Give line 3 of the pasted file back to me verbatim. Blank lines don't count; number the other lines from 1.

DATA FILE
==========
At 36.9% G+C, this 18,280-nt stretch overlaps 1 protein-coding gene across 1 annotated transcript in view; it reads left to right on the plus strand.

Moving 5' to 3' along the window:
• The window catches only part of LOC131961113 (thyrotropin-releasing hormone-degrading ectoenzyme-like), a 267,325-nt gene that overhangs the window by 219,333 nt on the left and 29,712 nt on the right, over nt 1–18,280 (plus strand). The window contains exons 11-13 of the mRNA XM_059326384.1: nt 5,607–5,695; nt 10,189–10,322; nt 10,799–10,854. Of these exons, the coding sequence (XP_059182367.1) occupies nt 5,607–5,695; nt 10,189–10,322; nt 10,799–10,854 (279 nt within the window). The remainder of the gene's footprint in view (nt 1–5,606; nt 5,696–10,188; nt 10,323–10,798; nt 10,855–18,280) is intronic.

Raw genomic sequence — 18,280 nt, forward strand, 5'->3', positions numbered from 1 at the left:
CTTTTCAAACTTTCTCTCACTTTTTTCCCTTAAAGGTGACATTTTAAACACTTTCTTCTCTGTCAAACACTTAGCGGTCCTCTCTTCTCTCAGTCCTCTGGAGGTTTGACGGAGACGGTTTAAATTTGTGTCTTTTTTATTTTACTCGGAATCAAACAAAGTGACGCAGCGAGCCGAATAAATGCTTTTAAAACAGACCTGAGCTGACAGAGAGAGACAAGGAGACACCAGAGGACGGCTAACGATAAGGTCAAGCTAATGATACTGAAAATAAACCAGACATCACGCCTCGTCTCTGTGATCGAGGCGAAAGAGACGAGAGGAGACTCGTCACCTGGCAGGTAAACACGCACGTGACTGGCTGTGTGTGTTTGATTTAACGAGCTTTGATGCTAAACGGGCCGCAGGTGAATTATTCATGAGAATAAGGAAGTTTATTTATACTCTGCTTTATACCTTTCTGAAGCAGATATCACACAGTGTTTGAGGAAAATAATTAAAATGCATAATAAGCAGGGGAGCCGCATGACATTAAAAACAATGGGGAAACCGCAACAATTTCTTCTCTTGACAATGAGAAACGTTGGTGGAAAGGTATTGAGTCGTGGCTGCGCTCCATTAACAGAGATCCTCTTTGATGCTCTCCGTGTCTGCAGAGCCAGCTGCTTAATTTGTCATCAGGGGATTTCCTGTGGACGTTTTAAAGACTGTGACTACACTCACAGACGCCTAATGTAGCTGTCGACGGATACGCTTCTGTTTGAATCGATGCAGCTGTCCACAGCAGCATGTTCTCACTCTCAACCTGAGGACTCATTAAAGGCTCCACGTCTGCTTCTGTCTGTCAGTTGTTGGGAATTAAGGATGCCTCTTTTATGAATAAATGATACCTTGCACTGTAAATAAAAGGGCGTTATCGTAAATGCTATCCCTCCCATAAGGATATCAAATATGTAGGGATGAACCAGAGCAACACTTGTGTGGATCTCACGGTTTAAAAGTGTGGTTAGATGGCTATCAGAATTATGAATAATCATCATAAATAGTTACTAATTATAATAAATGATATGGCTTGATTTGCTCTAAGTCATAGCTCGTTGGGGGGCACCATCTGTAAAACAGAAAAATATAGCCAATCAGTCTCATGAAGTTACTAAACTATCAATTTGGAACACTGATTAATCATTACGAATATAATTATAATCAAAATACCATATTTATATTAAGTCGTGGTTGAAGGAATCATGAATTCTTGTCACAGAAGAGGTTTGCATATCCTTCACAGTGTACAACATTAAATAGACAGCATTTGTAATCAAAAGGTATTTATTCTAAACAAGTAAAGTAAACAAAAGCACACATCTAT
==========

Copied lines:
• The window catches only part of LOC131961113 (thyrotropin-releasing hormone-degrading ectoenzyme-like), a 267,325-nt gene that overhangs the window by 219,333 nt on the left and 29,712 nt on the right, over nt 1–18,280 (plus strand). The window contains exons 11-13 of the mRNA XM_059326384.1: nt 5,607–5,695; nt 10,189–10,322; nt 10,799–10,854. Of these exons, the coding sequence (XP_059182367.1) occupies nt 5,607–5,695; nt 10,189–10,322; nt 10,799–10,854 (279 nt within the window). The remainder of the gene's footprint in view (nt 1–5,606; nt 5,696–10,188; nt 10,323–10,798; nt 10,855–18,280) is intronic.